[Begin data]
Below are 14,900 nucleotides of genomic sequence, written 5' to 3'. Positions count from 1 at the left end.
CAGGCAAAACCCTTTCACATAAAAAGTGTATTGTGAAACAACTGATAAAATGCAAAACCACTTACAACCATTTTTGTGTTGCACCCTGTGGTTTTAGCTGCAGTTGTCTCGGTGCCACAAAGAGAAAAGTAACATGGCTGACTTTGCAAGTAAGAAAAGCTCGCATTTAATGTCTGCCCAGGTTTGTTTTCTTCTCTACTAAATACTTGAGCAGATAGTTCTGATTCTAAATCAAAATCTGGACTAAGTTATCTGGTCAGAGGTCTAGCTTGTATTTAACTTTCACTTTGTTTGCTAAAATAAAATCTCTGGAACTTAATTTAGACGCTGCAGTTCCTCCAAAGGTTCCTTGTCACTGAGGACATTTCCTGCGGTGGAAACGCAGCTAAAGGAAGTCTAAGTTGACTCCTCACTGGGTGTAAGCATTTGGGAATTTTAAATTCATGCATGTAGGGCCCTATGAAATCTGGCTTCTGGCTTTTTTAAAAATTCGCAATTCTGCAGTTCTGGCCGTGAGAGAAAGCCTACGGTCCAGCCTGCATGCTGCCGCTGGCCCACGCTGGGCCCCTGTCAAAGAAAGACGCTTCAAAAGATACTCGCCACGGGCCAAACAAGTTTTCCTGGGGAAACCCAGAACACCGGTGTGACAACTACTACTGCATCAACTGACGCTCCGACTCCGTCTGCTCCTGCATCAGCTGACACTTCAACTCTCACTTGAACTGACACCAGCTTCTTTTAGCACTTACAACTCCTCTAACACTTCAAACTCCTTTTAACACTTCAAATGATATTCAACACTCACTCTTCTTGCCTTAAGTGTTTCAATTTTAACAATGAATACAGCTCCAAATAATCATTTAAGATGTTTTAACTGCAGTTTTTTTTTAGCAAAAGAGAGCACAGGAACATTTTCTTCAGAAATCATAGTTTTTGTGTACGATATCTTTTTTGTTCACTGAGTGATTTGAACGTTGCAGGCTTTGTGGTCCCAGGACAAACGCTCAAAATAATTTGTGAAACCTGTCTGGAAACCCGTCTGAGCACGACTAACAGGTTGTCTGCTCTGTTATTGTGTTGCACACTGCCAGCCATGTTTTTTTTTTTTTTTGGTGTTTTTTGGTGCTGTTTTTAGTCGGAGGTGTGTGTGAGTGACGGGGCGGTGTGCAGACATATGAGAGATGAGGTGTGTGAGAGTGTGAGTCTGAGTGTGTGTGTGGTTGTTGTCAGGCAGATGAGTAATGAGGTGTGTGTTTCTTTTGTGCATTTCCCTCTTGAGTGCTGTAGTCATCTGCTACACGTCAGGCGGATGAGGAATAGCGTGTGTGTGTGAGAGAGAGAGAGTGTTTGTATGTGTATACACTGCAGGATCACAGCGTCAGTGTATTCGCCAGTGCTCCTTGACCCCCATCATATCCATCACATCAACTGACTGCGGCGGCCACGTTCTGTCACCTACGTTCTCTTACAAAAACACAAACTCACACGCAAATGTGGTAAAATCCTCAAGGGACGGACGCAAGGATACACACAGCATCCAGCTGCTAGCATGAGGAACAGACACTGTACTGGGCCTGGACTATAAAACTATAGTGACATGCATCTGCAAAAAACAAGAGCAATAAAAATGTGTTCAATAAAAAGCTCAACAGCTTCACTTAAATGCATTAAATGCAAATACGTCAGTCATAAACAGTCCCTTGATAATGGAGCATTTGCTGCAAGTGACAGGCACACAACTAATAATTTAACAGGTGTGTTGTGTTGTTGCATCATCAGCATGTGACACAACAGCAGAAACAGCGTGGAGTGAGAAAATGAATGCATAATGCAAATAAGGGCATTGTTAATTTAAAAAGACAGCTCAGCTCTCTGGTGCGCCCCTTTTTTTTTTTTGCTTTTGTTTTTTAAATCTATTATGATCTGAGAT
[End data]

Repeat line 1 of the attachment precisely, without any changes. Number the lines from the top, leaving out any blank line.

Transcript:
Below are 14,900 nucleotides of genomic sequence, written 5' to 3'. Positions count from 1 at the left end.